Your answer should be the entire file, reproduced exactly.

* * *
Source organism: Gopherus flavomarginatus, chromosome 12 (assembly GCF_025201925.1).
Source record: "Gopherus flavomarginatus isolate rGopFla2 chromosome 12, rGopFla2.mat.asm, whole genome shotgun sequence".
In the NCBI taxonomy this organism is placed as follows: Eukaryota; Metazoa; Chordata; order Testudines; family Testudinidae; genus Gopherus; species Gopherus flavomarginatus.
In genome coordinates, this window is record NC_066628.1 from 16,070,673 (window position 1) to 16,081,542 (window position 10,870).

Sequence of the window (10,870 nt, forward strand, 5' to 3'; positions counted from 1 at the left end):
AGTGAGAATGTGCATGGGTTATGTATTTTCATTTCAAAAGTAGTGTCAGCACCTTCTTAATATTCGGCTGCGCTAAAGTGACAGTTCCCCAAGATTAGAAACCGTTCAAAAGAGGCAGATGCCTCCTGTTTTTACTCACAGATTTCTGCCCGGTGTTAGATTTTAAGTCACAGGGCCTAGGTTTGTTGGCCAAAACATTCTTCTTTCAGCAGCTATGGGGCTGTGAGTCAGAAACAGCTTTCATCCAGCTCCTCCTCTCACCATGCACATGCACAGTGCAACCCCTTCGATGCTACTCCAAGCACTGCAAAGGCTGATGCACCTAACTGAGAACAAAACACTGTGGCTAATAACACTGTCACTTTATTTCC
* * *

Source organism: Gopherus flavomarginatus, chromosome 12 (assembly GCF_025201925.1).
Source record: "Gopherus flavomarginatus isolate rGopFla2 chromosome 12, rGopFla2.mat.asm, whole genome shotgun sequence".
In the NCBI taxonomy this organism is placed as follows: Eukaryota; Metazoa; Chordata; order Testudines; family Testudinidae; genus Gopherus; species Gopherus flavomarginatus.
In genome coordinates, this window is record NC_066628.1 from 16,070,673 (window position 1) to 16,081,542 (window position 10,870).

Sequence of the window (10,870 nt, forward strand, 5' to 3'; positions counted from 1 at the left end):
AGTGAGAATGTGCATGGGTTATGTATTTTCATTTCAAAAGTAGTGTCAGCACCTTCTTAATATTCGGCTGCGCTAAAGTGACAGTTCCCCAAGATTAGAAACCGTTCAAAAGAGGCAGATGCCTCCTGTTTTTACTCACAGATTTCTGCCCGGTGTTAGATTTTAAGTCACAGGGCCTAGGTTTGTTGGCCAAAACATTCTTCTTTCAGCAGCTATGGGGCTGTGAGTCAGAAACAGCTTTCATCCAGCTCCTCCTCTCACCATGCACATGCACAGTGCAACCCCTTCGATGCTACTCCAAGCACTGCAAAGGCTGATGCACCTAACTGAGAACAAAACACTGTGGCTAATAACACTGTCACTTTATTTCC